Food was pleasant, but the lack of choice was surprising. 1 lamb, 1 chicken, 1 chicken tikka skewer, 1 prawn curry, dal, and perhaps 2-3 vegetables. That is more than sufficient, and perhaps i'm spoiled by North American buffet standards, but a stand-alone Indian restaurant with a buffet should offer more variety than I would usually order for delivery for 4.
Naan bread delivered to table was objectively bad -- lumpy, doughy, and quite unpleasant.
Food was quite good, but again, not any more thoughtfully prepared than my local delivery, and certainly not on par with the Michelin Indian contingent. For whatever it cost (around £30) I'd much rather Quilon or Benares lunch deal, or full price spread at Trishna.
The baqhali polo (lamb shanks w/broad bean and dill rice) was absolutely stunning when I had it last week -- my companion had kebab of some sort which was good, but mine was excellent and on par with my Iranian mommas (my best friend is Iranian, his mother is an excellent cook). I've had their gheimeh (the lamb with lentils and dried limes), and find it to be average.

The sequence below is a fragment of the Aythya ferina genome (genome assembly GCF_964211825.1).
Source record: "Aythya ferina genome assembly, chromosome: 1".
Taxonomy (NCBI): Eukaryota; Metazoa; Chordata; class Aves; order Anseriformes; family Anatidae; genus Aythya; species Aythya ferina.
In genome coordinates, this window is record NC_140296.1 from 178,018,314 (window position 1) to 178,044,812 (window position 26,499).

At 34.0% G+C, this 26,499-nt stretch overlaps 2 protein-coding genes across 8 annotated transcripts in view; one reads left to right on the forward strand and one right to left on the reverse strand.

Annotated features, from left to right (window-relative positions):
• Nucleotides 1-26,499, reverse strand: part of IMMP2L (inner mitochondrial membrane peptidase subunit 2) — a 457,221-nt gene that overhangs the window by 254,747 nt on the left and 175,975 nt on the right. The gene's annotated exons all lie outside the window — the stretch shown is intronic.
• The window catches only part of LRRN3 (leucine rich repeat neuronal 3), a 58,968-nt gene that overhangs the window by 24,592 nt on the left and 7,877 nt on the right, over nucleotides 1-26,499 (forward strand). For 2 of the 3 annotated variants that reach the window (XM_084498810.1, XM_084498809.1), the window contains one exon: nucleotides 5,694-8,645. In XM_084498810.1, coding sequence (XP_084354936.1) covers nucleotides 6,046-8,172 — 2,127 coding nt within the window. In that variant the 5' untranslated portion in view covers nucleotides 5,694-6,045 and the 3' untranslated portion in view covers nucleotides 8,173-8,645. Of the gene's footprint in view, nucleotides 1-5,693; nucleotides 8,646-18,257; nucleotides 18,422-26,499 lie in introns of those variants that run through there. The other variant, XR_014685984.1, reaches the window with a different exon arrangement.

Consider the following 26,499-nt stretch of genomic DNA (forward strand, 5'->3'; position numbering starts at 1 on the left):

Harwood Arms is great, though have only been once ages ago -- had a beef cheek and mash which was out of this world.
too bad about your experience at the brasserie!
but you glommed something with the 'four star' comment - the brasserie is run by the taj group (a tata company). its hotels in india are synonymous with luxury and very often, the restaurants in the hotels will be destination places in that city. thats the vibe you are picking up on.
sadly, i think you missed all the street food starters: there are guys putting out plates of bhel, pani puri, dahi batata wada etc. thats a great way to begin. then a choice of four meat dishes, and four vegetable dishes along with rice, dal, kadi - simply made. finally dessert - icecream, indian desserts, some barfi.
pretty generous it seems to me.
lastly a tip for you - never get naan, get the tandoori roti. its the difference between white bread and proper tasty crunchy whole wheat bread.
I was there at the same time as a huge group of elderly British tourists and I suspect I missed out on the starters - there was only one on offer that I could see and they were taken as soon as they were put out. I wasn't seated near the actual buffet so perhaps just bad luck.
Deserts were similarly absent -- I only saw ice cream and fruits. I'm thinking the OAPs were there for one last hurrah and were scarfing the food as fast as it was plated.